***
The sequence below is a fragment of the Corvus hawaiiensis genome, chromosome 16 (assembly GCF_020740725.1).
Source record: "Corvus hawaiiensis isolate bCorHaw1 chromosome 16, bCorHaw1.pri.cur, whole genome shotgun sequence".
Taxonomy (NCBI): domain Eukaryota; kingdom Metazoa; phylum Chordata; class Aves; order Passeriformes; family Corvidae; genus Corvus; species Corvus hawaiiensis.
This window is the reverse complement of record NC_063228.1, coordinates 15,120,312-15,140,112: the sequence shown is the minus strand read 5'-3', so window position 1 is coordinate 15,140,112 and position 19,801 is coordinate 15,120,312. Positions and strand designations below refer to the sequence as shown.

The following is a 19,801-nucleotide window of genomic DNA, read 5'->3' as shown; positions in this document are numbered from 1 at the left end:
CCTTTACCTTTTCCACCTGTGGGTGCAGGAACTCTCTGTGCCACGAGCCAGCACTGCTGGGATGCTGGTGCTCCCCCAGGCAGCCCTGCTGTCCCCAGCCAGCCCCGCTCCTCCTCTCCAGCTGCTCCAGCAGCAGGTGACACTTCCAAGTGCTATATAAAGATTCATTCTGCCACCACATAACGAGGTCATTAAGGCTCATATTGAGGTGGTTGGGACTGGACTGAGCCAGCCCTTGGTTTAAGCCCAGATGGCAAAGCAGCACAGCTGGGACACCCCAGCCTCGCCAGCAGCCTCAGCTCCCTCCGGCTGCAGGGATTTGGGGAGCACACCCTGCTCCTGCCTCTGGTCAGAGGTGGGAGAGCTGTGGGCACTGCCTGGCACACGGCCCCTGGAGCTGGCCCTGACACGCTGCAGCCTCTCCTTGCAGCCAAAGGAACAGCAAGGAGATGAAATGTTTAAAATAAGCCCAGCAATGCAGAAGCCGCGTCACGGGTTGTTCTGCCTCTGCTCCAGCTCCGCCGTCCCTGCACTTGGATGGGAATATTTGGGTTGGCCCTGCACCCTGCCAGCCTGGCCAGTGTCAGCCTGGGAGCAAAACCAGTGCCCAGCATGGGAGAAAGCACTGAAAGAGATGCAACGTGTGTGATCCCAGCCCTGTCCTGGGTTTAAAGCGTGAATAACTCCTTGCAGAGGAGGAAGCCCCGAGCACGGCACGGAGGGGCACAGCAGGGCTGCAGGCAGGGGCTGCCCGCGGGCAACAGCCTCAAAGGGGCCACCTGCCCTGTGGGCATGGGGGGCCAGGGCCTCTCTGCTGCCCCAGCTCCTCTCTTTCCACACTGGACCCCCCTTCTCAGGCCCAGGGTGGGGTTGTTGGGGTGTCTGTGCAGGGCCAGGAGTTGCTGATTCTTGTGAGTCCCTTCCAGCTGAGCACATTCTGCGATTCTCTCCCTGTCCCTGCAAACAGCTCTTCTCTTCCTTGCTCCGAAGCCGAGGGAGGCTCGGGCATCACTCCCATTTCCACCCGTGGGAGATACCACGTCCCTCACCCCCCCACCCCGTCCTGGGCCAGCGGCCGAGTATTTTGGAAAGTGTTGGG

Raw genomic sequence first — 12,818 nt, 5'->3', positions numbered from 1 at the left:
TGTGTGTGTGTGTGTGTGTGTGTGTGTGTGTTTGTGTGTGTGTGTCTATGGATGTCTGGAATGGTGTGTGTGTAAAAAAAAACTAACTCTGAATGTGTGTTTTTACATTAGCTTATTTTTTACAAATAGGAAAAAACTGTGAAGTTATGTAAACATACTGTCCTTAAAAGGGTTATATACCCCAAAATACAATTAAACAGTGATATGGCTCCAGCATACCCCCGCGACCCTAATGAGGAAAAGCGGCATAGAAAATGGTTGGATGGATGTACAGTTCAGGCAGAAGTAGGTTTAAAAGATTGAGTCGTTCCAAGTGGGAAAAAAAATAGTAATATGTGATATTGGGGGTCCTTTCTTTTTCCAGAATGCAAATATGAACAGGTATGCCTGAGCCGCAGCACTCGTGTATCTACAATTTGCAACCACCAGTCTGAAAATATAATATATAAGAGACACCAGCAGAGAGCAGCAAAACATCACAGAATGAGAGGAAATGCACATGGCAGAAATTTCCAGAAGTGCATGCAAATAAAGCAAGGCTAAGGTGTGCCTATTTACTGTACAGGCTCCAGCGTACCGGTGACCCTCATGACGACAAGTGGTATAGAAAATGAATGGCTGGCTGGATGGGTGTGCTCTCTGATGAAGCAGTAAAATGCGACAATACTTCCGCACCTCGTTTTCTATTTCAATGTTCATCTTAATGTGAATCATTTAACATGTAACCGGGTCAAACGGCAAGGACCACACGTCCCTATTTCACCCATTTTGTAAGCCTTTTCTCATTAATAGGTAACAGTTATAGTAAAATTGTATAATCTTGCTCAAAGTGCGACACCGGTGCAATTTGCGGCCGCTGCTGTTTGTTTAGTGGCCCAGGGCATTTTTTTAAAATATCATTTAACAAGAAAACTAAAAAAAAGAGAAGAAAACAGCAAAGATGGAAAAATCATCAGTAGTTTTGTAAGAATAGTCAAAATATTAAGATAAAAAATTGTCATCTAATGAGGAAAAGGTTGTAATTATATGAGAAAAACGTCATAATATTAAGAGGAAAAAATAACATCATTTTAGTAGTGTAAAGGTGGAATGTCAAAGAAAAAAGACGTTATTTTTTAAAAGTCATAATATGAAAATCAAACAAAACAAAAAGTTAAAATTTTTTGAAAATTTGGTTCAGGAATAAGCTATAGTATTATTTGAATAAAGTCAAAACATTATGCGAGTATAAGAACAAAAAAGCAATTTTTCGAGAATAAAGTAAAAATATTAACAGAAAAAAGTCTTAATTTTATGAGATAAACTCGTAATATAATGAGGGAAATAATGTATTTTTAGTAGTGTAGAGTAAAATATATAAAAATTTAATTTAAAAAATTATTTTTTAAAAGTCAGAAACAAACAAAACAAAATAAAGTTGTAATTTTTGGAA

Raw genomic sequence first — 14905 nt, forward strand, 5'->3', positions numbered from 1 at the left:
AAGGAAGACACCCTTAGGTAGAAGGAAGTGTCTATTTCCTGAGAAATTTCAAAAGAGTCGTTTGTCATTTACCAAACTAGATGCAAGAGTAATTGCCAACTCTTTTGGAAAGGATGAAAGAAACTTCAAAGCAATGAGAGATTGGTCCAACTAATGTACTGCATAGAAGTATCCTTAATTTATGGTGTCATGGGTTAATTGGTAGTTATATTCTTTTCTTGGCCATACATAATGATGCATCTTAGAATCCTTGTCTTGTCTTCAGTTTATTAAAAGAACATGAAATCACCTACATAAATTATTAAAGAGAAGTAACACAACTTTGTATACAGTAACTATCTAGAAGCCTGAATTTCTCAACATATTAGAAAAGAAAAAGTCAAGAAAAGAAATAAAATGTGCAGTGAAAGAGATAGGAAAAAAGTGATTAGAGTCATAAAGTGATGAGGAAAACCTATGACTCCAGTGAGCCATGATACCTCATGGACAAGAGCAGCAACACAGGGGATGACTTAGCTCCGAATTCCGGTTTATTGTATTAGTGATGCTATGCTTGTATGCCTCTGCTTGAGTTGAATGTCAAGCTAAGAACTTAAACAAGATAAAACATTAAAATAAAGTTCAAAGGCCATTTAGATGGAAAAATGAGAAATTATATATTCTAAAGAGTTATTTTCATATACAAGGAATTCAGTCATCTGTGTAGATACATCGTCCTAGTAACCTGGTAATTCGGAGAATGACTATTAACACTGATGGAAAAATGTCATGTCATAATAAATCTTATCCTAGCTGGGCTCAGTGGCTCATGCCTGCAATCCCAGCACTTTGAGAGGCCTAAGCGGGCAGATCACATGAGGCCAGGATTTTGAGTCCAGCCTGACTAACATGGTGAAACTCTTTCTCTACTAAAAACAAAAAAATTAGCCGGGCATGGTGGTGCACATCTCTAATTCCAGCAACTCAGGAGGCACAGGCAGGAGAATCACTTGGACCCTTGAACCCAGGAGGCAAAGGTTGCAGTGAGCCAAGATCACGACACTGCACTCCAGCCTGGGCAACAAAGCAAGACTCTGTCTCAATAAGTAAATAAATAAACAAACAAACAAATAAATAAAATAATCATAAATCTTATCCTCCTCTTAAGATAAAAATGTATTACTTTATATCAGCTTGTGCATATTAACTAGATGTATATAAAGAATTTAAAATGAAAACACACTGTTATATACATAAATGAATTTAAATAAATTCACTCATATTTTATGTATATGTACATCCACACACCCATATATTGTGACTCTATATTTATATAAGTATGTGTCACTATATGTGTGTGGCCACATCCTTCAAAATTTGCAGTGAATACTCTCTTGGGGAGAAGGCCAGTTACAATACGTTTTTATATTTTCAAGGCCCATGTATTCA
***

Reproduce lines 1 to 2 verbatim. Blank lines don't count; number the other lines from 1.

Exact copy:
The sequence below is a fragment of the Corvus hawaiiensis genome, chromosome 16 (assembly GCF_020740725.1).
Source record: "Corvus hawaiiensis isolate bCorHaw1 chromosome 16, bCorHaw1.pri.cur, whole genome shotgun sequence".